While our investigational parathyroid hormone failed to win FDA approval for osteoporosis, we refocused our efforts to develop this product, which is now known as Natpara, for another condition called hypoparathyroidism, in which patients lack this hormone. The appeal of this path was clear. The mechanism of action was intuitive, the medical need was great, and there was no approved drug for this indication. We expected a shorter and less costly development process given the rarity of the disorder and the fact that a great deal of work had already been done for osteoporosis. In addition, we would have a seven-year period of market exclusivity upon approval given the orphan status of this indication. Fast forward to the present: We are gearing up to file our Natpara marketing application in 2012 after announcing highly statistically significant results from our pivotal phase 3 study with a p-value that included 9 zeros.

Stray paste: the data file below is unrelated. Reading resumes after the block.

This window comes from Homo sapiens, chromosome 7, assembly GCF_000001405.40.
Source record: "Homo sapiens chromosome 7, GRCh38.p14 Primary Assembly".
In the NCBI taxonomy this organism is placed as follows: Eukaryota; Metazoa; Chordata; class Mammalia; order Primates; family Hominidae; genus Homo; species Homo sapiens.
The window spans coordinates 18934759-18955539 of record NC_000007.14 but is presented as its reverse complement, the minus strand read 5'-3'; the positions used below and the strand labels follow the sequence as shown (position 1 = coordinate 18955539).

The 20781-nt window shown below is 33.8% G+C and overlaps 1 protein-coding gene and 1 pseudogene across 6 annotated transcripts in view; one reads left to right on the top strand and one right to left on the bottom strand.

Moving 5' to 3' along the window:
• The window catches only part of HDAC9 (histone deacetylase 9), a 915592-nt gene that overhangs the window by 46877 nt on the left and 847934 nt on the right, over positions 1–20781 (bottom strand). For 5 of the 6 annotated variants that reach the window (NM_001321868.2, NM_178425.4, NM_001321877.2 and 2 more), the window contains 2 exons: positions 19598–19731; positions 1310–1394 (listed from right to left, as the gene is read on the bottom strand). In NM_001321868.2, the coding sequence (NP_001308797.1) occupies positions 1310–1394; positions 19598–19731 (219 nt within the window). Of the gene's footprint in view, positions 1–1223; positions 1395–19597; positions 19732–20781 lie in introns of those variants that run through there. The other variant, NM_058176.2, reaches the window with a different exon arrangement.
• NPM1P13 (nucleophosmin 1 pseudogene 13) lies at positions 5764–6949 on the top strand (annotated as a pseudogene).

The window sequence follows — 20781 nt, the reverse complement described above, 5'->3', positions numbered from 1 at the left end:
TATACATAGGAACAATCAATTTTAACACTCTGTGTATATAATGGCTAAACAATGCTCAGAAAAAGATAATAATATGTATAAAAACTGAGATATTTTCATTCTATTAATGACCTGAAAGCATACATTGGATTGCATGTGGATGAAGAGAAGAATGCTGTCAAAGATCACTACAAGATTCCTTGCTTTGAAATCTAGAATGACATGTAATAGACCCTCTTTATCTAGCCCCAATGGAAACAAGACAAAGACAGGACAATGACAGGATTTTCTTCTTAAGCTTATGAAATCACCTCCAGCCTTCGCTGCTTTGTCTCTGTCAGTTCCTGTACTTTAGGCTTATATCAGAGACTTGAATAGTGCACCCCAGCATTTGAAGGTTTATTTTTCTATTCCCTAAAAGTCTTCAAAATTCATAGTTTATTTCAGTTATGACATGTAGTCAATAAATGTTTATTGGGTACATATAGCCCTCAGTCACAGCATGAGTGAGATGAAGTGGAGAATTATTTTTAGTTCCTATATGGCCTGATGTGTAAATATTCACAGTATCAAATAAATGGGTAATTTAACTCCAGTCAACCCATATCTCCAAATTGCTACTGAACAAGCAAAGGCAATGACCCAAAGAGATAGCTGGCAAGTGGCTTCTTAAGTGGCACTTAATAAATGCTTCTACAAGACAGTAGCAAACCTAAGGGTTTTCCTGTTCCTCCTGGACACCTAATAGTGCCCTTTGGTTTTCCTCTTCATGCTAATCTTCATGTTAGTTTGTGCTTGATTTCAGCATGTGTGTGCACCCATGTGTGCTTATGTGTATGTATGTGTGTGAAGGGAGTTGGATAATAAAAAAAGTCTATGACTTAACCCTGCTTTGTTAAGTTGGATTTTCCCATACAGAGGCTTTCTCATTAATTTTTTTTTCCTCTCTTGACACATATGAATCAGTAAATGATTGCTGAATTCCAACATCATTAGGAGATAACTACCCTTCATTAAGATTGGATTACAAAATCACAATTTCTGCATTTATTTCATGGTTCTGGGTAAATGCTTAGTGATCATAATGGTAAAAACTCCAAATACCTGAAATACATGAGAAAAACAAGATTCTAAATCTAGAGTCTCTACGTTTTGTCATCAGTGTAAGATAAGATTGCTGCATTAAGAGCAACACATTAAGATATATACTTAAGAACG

Similarly, the company had been developing teduglutide (known as Gattex), but it wasn’t deemed a priority and the advancement of the program lingered. However, consistent with our new strategy, we jumpstarted the clinical development of teduglutide for adult short bowel syndrome, a rare condition affecting approximately 15,000 people in the U.S. We were also very pleased to have a positive pivotal study that supported the filing of a marketing authorization to the FDA in November 2011.

2. Identify and nurture your core competency. Outsource or partner the rest.

We decided to dramatically change our business model, shifting from the dogma of the fully integrated pharmaceutical company (FIPCO) to a strategic outsourcing model. In implementing the model, it was critical to identify the core competencies needed internally to be successful and assess them against other execution activities that could be contracted out. We determined that the company could be run with about 40 employees. After evaluating the 200 or so employees who were still with the company at that time, only 19 made the cut, which triggered a simultaneous launch of hiring and downsizing. The strategic outsourcing model necessitated very careful attention to maintaining compliance while transitioning the company’s location, standard operating procedures or SOPs, and activities execution.